'They have to answer for those sins'
Cook said that applicants for a tavern license have to conduct a needs and desires survey of the local residents and businesses, but added that for tavern licenses the licensing authority also does an undue concentration study that examines the amount of tavern licenses in the area the applicant is hoping to open in.
"That's an additional basis for denial," Cook said.
Of the 16 tavern locations in Boulder, half of them are in the downtown area: The Pearl Street Pub, The Bitter Bar, the Sundown Saloon, Press Play, Amante's Walnut location, Nitro, Boulder Theater, and the address that formerly housed the Walrus Saloon.
Laszlo said that means that the surveys along with saturation studies are much bigger obstacles in that area.
"Their concern with tavern licenses in that area is that they think you're going to go for the money grab," Laszlo said. "They're worried you will be pumping drinks out and not paying attention because that's good, quick, fast cash. That's what they go on, and they're right to do that because it is easy money."
He said he has only had one liquor license application turned down in his 10 years doing liquor law, and it was for a tavern license on Pearl Street.
"The Beverage Licensing Authority, they made a determination that they did not want a license at that location," Laszlo said. "It was frustrating for me, and frustrating for the client, but they just did not want another license in that area."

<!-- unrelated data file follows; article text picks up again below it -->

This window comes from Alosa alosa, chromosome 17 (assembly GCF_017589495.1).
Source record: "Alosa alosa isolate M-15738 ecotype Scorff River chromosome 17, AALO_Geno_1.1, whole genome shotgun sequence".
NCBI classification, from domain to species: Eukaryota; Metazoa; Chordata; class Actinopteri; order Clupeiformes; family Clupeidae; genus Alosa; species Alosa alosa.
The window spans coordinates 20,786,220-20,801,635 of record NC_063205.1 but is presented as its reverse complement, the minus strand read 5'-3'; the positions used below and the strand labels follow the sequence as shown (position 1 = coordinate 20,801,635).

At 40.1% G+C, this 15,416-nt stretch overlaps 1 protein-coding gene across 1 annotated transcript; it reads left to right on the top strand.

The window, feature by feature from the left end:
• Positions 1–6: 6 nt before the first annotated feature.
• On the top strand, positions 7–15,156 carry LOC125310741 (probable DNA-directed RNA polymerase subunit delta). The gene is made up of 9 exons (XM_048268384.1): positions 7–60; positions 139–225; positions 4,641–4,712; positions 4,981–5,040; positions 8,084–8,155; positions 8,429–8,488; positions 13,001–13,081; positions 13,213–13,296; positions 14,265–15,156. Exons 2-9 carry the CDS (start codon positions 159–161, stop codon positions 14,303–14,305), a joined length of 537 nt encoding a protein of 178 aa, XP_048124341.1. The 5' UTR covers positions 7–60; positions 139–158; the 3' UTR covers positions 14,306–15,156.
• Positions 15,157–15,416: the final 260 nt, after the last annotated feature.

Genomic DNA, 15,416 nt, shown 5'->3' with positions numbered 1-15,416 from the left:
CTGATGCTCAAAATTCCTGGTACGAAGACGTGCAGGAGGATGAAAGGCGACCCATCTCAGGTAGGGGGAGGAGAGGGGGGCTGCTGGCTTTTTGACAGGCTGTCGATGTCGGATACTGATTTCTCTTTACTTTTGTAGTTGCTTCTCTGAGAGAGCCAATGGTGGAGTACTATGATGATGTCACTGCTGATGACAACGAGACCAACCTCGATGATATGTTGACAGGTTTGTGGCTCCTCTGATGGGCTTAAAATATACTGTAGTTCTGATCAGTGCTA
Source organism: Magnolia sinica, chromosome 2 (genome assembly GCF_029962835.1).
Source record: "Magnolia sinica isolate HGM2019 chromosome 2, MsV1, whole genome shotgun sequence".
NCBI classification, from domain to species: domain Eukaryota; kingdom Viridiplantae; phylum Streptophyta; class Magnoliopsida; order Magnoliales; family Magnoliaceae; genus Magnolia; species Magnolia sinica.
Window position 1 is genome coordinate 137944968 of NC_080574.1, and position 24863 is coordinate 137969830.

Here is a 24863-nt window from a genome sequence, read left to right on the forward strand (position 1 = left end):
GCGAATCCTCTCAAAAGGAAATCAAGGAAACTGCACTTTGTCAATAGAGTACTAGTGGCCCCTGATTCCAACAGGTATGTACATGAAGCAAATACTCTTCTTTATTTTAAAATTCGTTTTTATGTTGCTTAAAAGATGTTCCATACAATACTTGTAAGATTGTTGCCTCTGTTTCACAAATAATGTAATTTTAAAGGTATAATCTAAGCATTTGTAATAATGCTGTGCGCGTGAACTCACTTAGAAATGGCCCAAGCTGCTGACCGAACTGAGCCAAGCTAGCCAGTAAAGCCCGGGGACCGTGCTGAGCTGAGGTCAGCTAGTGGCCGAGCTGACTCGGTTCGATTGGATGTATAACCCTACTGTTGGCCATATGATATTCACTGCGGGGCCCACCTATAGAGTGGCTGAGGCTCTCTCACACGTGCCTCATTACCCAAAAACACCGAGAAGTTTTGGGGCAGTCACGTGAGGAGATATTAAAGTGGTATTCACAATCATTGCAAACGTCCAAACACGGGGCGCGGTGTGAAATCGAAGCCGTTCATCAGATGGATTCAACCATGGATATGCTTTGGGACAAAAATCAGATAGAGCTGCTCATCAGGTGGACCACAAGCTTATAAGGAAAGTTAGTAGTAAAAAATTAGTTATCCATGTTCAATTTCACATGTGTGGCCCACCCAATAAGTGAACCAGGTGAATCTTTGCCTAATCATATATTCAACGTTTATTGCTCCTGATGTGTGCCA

Cook said that each tavern license application is considered on its own merits, and that the license members don't try to have businesses conform to some sort of master plan for how they want the licenses to be spread.
"I think the beverage licensing authority looks at them as they would any other application," Cook said. "Members as an overall board are obligated to act on testimony and evidence in front of them."
But Laszlo said that the saturation studies, community surveys and police testimony mean new applicants looking to open on Pearl Street still have to deal with the stigma that other bars have created.
"They have to answer for those sins, and right or wrong, answer for them," Laszlo said. "Even if the owner changes, the community still says, 'Well, that location attracts the young folks who drink irresponsibly regardless of who is there.' It's a shame, because I believe many tavern license owners try so hard to be responsible."
'Far more intensive'
Laszlo said that Denver and Boulder are two of the stricter cities in the state in terms of getting tavern licenses.